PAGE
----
- Tickful kernels: trade-off of small/large tick values.
- Pros/cons of tickful vs. tickless kernel design.
- Real-world file size distribution, "90/10 rule" or "mice and elephants", implication on file system design/performance.
- Log-structured file system: motivation, operation, performance benefits and drawbacks.
- M. Rosenblum and J. Ousterhout. The design and implementation of a log-structured file system, in Proc. ACM SOSP '91, 1991.
- M. Jambor, T. Hruby, J. Taus, K. Krchak and V. Holub. Implementation of a Linux log-structured file system with a garbage collector, in Proc. ACM SOSP '07, 2007.
- Flash memory/SSD file systems: hardware features, performance issues, function of flash translation layer, connection to LFS.
Graduate standing in Computer Science, previous operating system class at the undergraduate level (CS 354 or equivalent), ability to read and understand a large non-trivial system written in C, ability to program extensively in C, and command of system development tools.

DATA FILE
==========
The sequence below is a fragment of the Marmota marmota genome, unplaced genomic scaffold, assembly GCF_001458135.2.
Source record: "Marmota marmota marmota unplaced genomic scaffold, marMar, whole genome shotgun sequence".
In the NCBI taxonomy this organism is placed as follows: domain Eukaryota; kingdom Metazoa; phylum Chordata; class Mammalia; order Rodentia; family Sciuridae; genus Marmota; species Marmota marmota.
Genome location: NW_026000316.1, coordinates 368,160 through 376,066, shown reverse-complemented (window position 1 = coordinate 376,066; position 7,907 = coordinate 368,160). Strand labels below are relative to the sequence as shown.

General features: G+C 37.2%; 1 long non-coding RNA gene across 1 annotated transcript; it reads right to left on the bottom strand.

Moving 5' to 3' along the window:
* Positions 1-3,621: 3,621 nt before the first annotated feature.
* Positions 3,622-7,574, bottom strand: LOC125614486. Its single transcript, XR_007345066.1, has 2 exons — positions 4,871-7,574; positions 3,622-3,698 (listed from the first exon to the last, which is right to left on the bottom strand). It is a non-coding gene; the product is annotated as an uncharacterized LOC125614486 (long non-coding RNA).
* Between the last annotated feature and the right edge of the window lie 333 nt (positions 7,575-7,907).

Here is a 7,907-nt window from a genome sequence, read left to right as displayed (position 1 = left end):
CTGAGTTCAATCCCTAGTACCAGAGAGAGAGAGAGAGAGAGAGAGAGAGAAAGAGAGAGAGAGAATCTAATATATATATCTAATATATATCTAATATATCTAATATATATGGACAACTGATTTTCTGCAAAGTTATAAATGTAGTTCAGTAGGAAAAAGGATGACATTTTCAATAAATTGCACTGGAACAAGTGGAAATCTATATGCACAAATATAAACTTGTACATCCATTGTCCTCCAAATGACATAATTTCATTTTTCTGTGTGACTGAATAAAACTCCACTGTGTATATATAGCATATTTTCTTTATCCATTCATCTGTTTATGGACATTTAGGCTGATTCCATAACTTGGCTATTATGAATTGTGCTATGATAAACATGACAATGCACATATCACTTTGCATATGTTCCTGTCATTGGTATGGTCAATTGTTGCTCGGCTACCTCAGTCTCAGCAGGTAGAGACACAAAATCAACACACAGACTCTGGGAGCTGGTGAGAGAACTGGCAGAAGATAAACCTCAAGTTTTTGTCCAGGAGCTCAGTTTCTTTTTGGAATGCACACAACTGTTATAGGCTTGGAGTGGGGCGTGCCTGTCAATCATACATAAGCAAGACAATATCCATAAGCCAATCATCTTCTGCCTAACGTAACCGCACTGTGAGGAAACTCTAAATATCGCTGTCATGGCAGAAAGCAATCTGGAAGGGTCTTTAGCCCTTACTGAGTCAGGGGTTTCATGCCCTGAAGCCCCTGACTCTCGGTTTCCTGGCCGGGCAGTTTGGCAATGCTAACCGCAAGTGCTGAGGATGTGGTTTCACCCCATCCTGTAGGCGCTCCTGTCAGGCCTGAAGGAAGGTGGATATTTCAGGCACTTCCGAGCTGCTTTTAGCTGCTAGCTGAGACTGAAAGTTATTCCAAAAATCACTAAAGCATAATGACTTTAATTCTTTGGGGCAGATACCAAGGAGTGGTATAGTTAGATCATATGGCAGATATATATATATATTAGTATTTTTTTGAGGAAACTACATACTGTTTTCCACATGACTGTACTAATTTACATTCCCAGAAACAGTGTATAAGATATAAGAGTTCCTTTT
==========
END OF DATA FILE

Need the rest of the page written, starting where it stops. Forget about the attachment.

The grade will be determined by a midterm, final, and lab assignments. Their relative weights are:
For those planning to take the CS503 Qual 1 examination, the format is the regular final exam plus additional questions. Please contact the instructor for further information.
Labs and Policies
We will use the XINU operating system for the lab assignments. The XINU lab is located in the HAAS Building, room 257. The lab is comprised of frontend machines xinu01.cs.purdue.edu, xinu02.cs.purdue.edu, ..., xinu21.cs.purdue.edu which are Linux PCs. You will use the frontend machines for operating system code development (coding and compiling/linking) and to access one of the backend machines galileo101.cs.purdue.edu, galileo102.cs.purdue.edu, ..., galileo196.cs.purdue.edu. The fronend machines can be remotely accessed via secure shell. They can be used by multiple users concurrently to develop and test code. The backend machines are x86-compatible Intel Galileo boards equipped with Quark X1000 processors that are dedicated to running your implementation of XINU. Thus you are loading/running your own OS binary developed on the frontends on dedicated backend hardware. The specifics of developing and testing code in the XINU Lab will be covered in lab1.